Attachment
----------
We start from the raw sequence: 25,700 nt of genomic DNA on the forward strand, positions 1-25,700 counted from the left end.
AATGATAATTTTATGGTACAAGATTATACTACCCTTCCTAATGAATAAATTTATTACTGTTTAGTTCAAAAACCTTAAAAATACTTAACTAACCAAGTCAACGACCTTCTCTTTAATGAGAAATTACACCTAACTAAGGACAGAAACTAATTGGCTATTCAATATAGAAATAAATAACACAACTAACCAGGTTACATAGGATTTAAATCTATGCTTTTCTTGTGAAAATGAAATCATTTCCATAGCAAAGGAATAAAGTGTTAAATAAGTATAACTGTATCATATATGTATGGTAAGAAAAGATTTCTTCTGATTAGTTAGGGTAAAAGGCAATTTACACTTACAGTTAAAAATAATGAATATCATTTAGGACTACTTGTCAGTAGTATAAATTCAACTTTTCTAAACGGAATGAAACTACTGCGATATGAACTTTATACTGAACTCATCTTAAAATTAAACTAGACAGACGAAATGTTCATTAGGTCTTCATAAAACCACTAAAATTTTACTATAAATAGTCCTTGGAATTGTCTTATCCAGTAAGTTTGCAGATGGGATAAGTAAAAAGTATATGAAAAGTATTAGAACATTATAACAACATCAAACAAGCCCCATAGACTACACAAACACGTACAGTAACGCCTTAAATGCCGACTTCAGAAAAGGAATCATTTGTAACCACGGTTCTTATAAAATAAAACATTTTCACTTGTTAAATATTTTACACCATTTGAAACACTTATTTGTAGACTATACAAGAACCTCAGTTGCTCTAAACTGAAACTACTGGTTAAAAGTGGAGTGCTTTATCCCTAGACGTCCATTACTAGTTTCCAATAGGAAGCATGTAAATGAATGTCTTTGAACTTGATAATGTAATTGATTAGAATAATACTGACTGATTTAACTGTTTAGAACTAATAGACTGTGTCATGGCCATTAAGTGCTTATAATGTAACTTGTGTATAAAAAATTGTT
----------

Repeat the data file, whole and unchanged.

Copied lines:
We start from the raw sequence: 25,700 nt of genomic DNA on the forward strand, positions 1-25,700 counted from the left end.
AATGATAATTTTATGGTACAAGATTATACTACCCTTCCTAATGAATAAATTTATTACTGTTTAGTTCAAAAACCTTAAAAATACTTAACTAACCAAGTCAACGACCTTCTCTTTAATGAGAAATTACACCTAACTAAGGACAGAAACTAATTGGCTATTCAATATAGAAATAAATAACACAACTAACCAGGTTACATAGGATTTAAATCTATGCTTTTCTTGTGAAAATGAAATCATTTCCATAGCAAAGGAATAAAGTGTTAAATAAGTATAACTGTATCATATATGTATGGTAAGAAAAGATTTCTTCTGATTAGTTAGGGTAAAAGGCAATTTACACTTACAGTTAAAAATAATGAATATCATTTAGGACTACTTGTCAGTAGTATAAATTCAACTTTTCTAAACGGAATGAAACTACTGCGATATGAACTTTATACTGAACTCATCTTAAAATTAAACTAGACAGACGAAATGTTCATTAGGTCTTCATAAAACCACTAAAATTTTACTATAAATAGTCCTTGGAATTGTCTTATCCAGTAAGTTTGCAGATGGGATAAGTAAAAAGTATATGAAAAGTATTAGAACATTATAACAACATCAAACAAGCCCCATAGACTACACAAACACGTACAGTAACGCCTTAAATGCCGACTTCAGAAAAGGAATCATTTGTAACCACGGTTCTTATAAAATAAAACATTTTCACTTGTTAAATATTTTACACCATTTGAAACACTTATTTGTAGACTATACAAGAACCTCAGTTGCTCTAAACTGAAACTACTGGTTAAAAGTGGAGTGCTTTATCCCTAGACGTCCATTACTAGTTTCCAATAGGAAGCATGTAAATGAATGTCTTTGAACTTGATAATGTAATTGATTAGAATAATACTGACTGATTTAACTGTTTAGAACTAATAGACTGTGTCATGGCCATTAAGTGCTTATAATGTAACTTGTGTATAAAAAATTGTT